Digi-slave L-Ring Ultra II LED Ring Light

Discussion in 'Digital Photography' started by Jim Hawkins, Aug 16, 2005.

  1. Jim Hawkins

    Jim Hawkins Guest

    Introduction:

    Hello,

    I'm a newcomer to this group, but I have been an amateur photographer
    for about 45 years. Within the last few years, I had done some photo
    articles for "Radio World," Cover for "Sight and Sound," "MRT magazine,"
    and BE Radio. Mostly technical. My day job WAS software development.

    ***Looking for a Ringlight flash for nature macro closeups?***

    Forget the Digi-slave L-Ring Ultra II LED Ring Light if you want depth
    of field and low ISO numbers.

    I was looking for an inexpensive alternative to Canon's $450.00 E-TTL
    Ringlight flash. I was attracted to the Ultra II for it's $250.00 price
    tag. I ultimately returned it, possibly with 15% restocking fee.

    Reason, WEAK!

    This Ringlight flash might be good for setups like eBay photography
    using a tripod, but when I tried to use it on some outdoor plants, the
    power just isn't there. Even with ISO 3200 on my Canon 20D, I had to
    use either a fairly wide f stop or lower speed. It just doesn't cut the
    mustard. It would make a good night flashlight also.

    In the meantime, I tried using my Sunpak 383 in manual mode with remote
    trigger chord, holding the camera with one hand and the flash with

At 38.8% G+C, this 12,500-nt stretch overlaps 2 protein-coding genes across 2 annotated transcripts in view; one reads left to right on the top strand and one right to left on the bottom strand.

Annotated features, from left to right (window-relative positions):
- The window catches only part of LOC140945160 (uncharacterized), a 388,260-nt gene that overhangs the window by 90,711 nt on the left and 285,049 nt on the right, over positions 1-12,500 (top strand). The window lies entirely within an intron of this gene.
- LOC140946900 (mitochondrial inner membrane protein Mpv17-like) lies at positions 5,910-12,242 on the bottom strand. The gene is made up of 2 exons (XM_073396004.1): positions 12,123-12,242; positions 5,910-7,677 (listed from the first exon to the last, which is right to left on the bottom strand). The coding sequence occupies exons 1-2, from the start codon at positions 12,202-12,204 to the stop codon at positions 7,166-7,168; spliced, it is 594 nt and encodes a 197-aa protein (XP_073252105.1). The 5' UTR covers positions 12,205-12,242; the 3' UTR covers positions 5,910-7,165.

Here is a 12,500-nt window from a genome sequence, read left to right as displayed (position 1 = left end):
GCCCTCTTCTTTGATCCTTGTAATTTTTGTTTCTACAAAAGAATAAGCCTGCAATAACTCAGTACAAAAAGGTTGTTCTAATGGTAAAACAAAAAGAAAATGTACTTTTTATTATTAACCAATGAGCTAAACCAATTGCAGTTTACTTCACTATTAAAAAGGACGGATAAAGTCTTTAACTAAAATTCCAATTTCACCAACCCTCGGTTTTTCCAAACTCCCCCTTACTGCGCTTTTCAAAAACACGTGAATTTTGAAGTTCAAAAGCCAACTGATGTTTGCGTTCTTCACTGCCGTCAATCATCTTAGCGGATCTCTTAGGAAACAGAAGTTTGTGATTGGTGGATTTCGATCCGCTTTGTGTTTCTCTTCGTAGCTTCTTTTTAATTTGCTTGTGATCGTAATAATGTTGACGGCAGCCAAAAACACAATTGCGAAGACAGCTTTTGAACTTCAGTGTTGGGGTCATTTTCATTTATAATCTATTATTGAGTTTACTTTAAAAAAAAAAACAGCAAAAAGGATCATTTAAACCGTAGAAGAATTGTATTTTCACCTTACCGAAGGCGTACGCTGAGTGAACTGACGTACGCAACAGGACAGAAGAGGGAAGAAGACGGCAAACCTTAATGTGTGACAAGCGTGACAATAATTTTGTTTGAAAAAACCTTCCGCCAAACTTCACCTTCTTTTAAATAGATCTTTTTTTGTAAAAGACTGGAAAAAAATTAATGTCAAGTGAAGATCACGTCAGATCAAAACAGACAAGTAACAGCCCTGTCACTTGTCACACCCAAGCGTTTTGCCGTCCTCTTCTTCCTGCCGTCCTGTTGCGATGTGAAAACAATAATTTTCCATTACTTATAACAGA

another with pleasing results. I was able to move the flash anywhere I
    wanted, next to the lens, below the flowers, backlight, etc. All things
    you can't do with a ringlight flash. I was easily able to shoot at ISO
    100, f32, 1/200 second. Not only that, I was even able to stack the
    Canon 100mm macro lens on the end of my complete set of extension tubes
    for significantly more magnification. The Sunpak did the job.

    I was still interested in a ring light, so after returning the Ultra II,
    I thought my only option was to go for broke on the Canon MR-14EX TTL
    Ring Lite Flash. Then I decided to allow myself a cooling off period,
    which lasted about 4 hours. After doing some of the research that I
    should have done in the first place, I found recommendations to use an
    extension arm flash bracket with references to ("Close-ups in Nature" by
    John Shaw) such as the Kirk Macro Flash Bracket
    http://www.kirkphoto.com/brackets.html#extenarm
    This would accomplish what I had already done by twisting myself into a
    pretzel to hold the flash in various positions.

    I had tried to find a review of the Ultra II, but found none. So, if no
    one has said it as yet, let this be a mini-review.

    My newest page: Butterfly Milkweeds http://www.j-hawkins.com/BFMilkweed.html

    Most close-ups were done by either using ISO 400 or pushing ISO 100 in
    Photoshop. I discovered it was a better idea to use the higher ISO
    speed (400) if you don't have enough light. But it's even better to use
    a good flash setup and use ISO 100.

    Enjoy,
    Jim Hawkins - Part time freelance writer/photographer.
    Home: http://www-j-hawkins.com/
    e-mail: radiopage01 (AT) j-hawkins (DOT) com

    PS: Using a high enough ISO to get a proper exposure with some noise is
    better than pushing a low ISO because the lack of detail data is
    replaced with a less desirable, plaid like pattern, which is harder to
    get rid of than evenly distributed noise.
     
    Jim Hawkins, Aug 16, 2005
    #1
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